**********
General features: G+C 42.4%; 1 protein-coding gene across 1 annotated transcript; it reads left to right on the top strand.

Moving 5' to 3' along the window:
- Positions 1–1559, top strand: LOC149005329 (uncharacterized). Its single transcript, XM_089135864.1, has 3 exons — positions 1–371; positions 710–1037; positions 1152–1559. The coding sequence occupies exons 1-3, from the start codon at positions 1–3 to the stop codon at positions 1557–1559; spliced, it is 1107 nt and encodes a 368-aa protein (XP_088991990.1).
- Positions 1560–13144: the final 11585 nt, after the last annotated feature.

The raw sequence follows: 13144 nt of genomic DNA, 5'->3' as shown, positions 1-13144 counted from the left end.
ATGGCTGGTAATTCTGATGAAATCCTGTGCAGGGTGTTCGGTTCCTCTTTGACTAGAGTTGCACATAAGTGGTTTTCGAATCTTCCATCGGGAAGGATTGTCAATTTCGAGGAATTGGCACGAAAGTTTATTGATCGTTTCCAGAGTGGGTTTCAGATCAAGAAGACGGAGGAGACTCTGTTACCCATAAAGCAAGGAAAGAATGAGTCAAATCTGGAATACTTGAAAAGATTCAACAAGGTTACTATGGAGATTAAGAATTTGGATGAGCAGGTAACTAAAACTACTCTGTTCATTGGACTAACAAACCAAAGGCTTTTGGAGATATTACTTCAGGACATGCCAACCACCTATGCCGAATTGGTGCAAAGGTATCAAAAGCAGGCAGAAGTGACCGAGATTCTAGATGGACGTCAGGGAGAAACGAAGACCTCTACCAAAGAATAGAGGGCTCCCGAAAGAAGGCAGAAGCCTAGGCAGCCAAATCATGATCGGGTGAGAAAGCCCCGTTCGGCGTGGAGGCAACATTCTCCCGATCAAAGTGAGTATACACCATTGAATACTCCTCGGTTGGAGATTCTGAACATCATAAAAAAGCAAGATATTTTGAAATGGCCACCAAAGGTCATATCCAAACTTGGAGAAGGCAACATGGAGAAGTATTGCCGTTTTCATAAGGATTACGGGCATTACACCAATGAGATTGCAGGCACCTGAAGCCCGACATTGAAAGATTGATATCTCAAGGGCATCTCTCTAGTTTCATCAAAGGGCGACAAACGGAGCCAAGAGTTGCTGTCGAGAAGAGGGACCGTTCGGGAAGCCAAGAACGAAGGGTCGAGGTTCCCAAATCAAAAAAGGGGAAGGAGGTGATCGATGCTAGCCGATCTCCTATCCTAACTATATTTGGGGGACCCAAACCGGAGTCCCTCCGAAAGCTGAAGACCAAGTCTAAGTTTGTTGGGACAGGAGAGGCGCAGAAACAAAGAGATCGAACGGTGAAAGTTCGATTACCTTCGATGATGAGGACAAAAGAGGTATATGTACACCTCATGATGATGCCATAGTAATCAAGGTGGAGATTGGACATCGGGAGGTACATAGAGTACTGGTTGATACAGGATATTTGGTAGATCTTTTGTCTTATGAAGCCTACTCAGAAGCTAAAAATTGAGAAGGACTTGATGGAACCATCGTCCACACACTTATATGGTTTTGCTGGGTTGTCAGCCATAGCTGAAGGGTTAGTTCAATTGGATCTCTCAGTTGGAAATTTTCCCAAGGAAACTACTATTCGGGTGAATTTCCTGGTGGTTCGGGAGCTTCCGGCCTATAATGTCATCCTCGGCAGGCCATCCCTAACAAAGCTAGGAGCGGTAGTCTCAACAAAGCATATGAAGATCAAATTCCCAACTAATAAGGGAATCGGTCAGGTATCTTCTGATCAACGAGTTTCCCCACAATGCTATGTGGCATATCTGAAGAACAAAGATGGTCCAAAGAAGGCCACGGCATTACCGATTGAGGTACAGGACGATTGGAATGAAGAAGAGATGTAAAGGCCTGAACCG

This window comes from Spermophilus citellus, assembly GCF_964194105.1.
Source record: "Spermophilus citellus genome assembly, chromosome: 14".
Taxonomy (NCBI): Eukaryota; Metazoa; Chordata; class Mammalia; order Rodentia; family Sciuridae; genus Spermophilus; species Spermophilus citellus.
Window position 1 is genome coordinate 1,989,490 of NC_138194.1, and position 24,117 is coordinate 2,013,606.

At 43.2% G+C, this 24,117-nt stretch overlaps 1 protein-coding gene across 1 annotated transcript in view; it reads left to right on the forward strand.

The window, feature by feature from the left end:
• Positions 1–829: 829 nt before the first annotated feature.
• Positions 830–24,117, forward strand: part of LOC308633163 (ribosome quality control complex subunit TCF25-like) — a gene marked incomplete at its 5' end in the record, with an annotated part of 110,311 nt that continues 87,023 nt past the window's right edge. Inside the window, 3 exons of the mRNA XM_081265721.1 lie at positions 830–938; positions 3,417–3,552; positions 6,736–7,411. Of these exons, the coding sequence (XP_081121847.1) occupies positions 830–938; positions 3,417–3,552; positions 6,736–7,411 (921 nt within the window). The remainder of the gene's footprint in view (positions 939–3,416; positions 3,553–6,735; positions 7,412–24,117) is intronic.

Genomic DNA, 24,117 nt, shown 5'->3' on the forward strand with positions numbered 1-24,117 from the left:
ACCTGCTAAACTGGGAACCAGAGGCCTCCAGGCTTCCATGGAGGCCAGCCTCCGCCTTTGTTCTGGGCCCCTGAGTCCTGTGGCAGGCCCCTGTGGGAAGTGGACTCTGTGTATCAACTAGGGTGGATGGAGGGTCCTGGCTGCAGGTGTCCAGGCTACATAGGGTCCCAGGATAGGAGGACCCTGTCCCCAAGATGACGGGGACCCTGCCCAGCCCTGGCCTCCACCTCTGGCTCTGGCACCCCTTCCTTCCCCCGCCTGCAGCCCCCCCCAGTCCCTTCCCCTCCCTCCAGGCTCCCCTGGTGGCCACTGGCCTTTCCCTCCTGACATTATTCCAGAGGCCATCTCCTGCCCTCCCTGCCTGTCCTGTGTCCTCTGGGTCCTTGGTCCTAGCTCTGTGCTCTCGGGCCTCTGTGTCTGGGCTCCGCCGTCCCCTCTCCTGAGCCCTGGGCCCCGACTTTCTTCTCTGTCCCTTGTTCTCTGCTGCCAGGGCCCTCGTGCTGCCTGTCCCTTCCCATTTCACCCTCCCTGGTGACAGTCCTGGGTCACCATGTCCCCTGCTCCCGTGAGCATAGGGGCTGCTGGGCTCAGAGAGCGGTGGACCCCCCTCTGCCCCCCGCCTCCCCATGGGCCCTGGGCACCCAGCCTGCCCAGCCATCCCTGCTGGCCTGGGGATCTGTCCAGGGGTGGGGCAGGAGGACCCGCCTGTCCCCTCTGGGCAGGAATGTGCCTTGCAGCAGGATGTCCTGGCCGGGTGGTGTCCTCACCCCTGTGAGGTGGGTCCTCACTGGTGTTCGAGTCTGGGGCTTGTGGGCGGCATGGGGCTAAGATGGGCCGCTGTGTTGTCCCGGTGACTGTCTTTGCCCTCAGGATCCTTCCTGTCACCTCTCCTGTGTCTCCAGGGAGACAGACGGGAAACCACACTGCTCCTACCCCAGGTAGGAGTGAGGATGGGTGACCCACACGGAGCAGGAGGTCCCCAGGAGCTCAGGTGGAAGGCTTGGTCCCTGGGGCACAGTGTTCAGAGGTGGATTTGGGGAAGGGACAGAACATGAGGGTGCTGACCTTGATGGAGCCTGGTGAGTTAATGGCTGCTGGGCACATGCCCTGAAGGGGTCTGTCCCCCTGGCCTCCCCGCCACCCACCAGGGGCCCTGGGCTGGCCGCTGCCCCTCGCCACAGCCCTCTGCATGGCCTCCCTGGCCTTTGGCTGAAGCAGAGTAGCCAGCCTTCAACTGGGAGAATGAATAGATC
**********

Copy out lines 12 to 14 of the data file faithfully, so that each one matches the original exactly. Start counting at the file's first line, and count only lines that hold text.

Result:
The window, feature by feature from the left end:
• Positions 1–829: 829 nt before the first annotated feature.
• Positions 830–24,117, forward strand: part of LOC308633163 (ribosome quality control complex subunit TCF25-like) — a gene marked incomplete at its 5' end in the record, with an annotated part of 110,311 nt that continues 87,023 nt past the window's right edge. Inside the window, 3 exons of the mRNA XM_081265721.1 lie at positions 830–938; positions 3,417–3,552; positions 6,736–7,411. Of these exons, the coding sequence (XP_081121847.1) occupies positions 830–938; positions 3,417–3,552; positions 6,736–7,411 (921 nt within the window). The remainder of the gene's footprint in view (positions 939–3,416; positions 3,553–6,735; positions 7,412–24,117) is intronic.